Sermons

Summary: Evil must be cleansed; it cannot be cured.

“A single witness shall not suffice against a person for any crime or for any wrong in connection with any offense that he has committed. Only on the evidence of two witnesses or of three witnesses shall a charge be established. If a malicious witness arises to accuse a person of wrongdoing, then both parties to the dispute shall appear before the LORD, before the priests and the judges who are in office in those days. The judges shall inquire diligently, and if the witness is a false witness and has accused his brother falsely, then you shall do to him as he had meant to do to his brother. So you shall purge the evil from your midst. And the rest shall hear and fear, and shall never again commit any such evil among you. Your eye shall not pity. It shall be life for life, eye for eye, tooth for tooth, hand for hand, foot for foot.” [1]

To the modern mind, evil is a malady to be cured. The mass murderer must be understood and the government must take steps to avoid the undesirable action ever occurring again. The underlying motive driving the thief must be uncovered and addressed so he will not want to steal again. National leaders and the cultural elite feel compelled to discover what drives the Jihadist who slaughters the innocent; and when the mass murderer is caught, we feel compelled to imprison him so that we can cure him. The overarching concept in modern jurisprudence is that evil can be cured. We incarcerate criminals, but the prevailing purpose for incarceration is treatment rather than punishment. However, evil cannot be cured.

Candidly, I am fearful of any government that attempts to cure evil rather than holding miscreants accountable for their acts. The old Soviet Union was a nation of laws—they had a constitution and agreed they would abide by the laws they drafted. Consequently, they boasted of their humane treatment of social deviants. The Duma did not outlaw Christianity; it reclassified it as mental illness. Christians were not executed because of belief in the Son of God—they were sent to mental institutions for treatment in order that they might be “cured” of their illness. It seems a trait of cultures and nations that with time they attempt to regulate faith through coercion, attempting to compel uniformity of thought among the citizenry. Christianity, especially, is targeted because it cannot acknowledge anyone as divine except for God.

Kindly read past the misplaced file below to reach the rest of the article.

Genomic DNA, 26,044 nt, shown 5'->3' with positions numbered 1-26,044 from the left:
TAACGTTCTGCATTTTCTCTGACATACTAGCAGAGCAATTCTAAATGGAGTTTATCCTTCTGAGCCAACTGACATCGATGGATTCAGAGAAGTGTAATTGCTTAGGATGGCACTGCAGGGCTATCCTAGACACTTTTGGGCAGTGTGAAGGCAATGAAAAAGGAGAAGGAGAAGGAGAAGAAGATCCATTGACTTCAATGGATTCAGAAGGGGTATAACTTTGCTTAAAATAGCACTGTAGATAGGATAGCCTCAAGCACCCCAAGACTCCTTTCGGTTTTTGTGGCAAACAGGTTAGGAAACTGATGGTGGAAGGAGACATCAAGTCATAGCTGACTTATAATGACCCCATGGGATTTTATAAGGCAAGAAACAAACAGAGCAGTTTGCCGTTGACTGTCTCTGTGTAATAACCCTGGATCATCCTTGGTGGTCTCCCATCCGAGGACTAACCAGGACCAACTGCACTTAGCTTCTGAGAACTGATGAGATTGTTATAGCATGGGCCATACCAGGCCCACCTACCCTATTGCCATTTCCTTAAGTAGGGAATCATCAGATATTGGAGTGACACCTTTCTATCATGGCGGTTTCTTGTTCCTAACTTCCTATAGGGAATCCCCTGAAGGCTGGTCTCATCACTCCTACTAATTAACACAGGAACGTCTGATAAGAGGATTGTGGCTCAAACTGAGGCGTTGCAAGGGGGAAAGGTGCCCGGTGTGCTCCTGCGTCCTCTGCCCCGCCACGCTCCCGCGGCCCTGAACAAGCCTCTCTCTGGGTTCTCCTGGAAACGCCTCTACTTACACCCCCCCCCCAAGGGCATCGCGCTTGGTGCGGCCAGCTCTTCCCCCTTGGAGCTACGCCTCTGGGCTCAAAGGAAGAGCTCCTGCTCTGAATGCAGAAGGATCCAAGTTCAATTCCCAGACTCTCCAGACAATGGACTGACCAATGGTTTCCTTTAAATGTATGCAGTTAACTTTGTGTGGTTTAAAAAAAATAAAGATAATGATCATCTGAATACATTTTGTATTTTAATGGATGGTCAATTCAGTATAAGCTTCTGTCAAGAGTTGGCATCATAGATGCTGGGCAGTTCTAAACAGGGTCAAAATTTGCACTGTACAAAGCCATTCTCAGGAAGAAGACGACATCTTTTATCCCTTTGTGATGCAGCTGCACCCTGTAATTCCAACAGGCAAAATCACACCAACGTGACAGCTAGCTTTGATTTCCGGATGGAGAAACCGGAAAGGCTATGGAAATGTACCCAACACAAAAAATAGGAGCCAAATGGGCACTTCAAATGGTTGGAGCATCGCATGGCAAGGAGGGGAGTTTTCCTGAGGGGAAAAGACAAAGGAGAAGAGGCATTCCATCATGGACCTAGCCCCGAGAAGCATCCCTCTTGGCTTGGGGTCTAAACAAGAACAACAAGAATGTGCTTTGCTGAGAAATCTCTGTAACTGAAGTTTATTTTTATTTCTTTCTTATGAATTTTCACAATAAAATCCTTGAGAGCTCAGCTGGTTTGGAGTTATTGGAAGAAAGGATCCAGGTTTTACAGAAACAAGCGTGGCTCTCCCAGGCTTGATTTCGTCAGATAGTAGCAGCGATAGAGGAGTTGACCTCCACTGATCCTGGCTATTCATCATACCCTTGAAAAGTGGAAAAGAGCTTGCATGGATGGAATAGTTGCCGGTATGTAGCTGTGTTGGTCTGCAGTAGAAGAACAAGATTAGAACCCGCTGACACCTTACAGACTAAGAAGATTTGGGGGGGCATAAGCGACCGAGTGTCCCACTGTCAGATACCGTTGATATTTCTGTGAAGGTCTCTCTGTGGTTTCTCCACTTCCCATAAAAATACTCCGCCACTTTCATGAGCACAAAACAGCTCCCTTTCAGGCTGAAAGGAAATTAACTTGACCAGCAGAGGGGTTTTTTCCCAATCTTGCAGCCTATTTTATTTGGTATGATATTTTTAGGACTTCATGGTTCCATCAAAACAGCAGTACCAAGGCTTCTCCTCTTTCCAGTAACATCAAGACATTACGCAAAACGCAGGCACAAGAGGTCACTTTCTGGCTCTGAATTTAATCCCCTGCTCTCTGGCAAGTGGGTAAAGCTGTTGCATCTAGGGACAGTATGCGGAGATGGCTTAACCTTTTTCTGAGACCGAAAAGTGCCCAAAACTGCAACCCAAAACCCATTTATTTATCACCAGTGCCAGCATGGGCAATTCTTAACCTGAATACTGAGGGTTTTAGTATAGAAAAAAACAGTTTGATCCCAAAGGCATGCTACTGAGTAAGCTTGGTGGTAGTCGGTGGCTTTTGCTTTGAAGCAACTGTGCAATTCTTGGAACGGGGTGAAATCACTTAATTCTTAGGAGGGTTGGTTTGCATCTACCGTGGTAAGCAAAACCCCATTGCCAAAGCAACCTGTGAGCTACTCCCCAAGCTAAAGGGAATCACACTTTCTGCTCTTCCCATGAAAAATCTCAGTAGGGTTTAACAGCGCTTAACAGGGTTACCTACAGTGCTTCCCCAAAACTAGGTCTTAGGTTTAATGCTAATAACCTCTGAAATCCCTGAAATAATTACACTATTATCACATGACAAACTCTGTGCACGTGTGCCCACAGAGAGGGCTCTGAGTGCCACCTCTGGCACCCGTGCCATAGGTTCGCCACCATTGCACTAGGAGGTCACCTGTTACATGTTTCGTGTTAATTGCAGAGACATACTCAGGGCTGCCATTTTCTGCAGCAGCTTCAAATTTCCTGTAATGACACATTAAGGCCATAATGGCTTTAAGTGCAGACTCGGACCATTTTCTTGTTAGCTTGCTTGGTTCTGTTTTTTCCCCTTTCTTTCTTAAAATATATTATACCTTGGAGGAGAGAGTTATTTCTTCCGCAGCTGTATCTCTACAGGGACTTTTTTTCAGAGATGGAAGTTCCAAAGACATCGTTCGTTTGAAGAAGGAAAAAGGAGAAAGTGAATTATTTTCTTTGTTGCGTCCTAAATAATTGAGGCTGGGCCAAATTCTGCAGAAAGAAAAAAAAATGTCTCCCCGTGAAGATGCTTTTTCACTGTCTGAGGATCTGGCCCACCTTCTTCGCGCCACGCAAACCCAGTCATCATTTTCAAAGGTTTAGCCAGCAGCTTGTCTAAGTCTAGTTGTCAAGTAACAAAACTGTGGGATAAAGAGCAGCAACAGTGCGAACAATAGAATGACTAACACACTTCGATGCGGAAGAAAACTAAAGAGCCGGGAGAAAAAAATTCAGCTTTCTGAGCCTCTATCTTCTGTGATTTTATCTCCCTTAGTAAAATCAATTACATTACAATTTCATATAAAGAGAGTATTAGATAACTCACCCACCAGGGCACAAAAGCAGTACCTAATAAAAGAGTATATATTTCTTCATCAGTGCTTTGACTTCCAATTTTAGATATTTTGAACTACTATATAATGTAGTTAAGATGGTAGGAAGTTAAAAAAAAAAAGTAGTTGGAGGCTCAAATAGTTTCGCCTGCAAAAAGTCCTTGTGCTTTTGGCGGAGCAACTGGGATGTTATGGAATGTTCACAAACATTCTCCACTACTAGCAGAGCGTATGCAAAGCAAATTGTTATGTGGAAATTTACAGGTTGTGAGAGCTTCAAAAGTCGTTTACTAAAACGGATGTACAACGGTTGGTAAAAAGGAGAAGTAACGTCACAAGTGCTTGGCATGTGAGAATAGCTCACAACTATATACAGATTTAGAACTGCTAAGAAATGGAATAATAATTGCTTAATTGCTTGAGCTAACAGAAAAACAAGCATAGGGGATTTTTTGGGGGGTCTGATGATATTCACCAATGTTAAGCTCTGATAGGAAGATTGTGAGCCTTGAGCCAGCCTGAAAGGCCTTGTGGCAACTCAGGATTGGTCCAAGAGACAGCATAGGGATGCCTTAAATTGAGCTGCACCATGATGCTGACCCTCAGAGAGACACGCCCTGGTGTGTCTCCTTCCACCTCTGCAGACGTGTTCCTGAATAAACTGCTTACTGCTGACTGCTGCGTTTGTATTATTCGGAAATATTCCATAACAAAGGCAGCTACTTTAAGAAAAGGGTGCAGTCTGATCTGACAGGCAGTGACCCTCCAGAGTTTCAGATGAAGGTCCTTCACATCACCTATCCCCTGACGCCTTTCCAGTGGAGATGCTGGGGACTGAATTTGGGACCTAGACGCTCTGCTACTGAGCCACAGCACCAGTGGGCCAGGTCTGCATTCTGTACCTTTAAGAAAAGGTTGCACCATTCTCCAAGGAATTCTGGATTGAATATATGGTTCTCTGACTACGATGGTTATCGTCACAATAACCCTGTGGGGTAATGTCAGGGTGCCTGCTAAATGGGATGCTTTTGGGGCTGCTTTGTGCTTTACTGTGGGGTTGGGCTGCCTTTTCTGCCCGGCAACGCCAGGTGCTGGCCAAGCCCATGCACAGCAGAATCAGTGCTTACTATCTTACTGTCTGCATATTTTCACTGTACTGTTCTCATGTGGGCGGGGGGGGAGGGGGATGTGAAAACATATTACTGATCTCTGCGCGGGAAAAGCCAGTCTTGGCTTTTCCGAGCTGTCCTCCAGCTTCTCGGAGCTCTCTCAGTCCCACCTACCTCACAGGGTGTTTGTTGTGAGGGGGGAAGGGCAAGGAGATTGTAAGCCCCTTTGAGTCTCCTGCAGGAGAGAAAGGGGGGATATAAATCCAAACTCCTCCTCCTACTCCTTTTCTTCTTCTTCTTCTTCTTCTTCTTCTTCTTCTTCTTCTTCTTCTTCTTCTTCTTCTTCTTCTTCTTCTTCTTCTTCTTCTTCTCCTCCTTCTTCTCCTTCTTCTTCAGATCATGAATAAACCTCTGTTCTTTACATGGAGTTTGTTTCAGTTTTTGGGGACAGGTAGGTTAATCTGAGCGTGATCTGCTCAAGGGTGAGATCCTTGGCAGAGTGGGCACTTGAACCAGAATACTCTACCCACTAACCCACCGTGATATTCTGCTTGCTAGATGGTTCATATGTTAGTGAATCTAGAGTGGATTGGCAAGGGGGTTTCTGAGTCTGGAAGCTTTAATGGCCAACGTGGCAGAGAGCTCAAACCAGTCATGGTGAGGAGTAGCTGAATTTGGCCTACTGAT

After the fall of South Viet Nam, the conquerors from the north did not condemn those who differed on issues of policy with the state, they merely sent them to “re-education camps” where they would gain a new perspective and learn to keep their mouths shut. The northern Communists were disappointed that people spoke of them as uncivilised. “We are civilised,” they argued. “We don’t kill those who disagree with us; we re-educate them.” I suggest that efforts to cure evil are not only destructive, they are cruel in the extreme—they reflect the fallen nature of mankind’s ability to reason.

Despite the best efforts of modern societies to cure evil, it must be stated that evil cannot be cured. To speak of a cure is to assume that the one afflicted will be unchanged save for removal of the offending malady. To speak of curing evil is to assume that evil is merely a flaw in human character, a trifling deficit that has no real long-term consequences. However, evil condemns not only the soul of the person ensnared by evil, but it contaminates all who tolerate its presence.

Understand that evil is an offence to Holy God. Perhaps that is one of the major difficulties in speaking of evil among our contemporaries—we have defined evil down. Evil should be defined as any act or any thought that offends God’s holiness. Because evil is an offence to Him, all evil is wicked. Those who engage in evil are condemned as wicked in the sight of the Lord God. What is required for mankind is not a cure for evil, but a means by which we can put evil away; we require a way to deal with evil.

EVIL IS INVASIVE — The command before us is one of several presented among the Deuteromic laws. To be certain, God’s holy law set a high standard for ancient Israel—God demanded that His ancient people were to be holy. Among the faithful gathered as churches in this day, God still calls His people to be holy. Through Peter, God commands those who would follow Him, “Like the Holy One who called you, become holy yourselves in all your conduct, for it is written, ‘You shall be holy, because I am holy’” [1 PETER 1:15, 16 NET BIBLE]. God’s holiness was emphasised in decisive fashion during the days of wilderness wandering. In the Book of Deuteronomy, the LORD says repeatedly, “You shall purge the evil from among you.”

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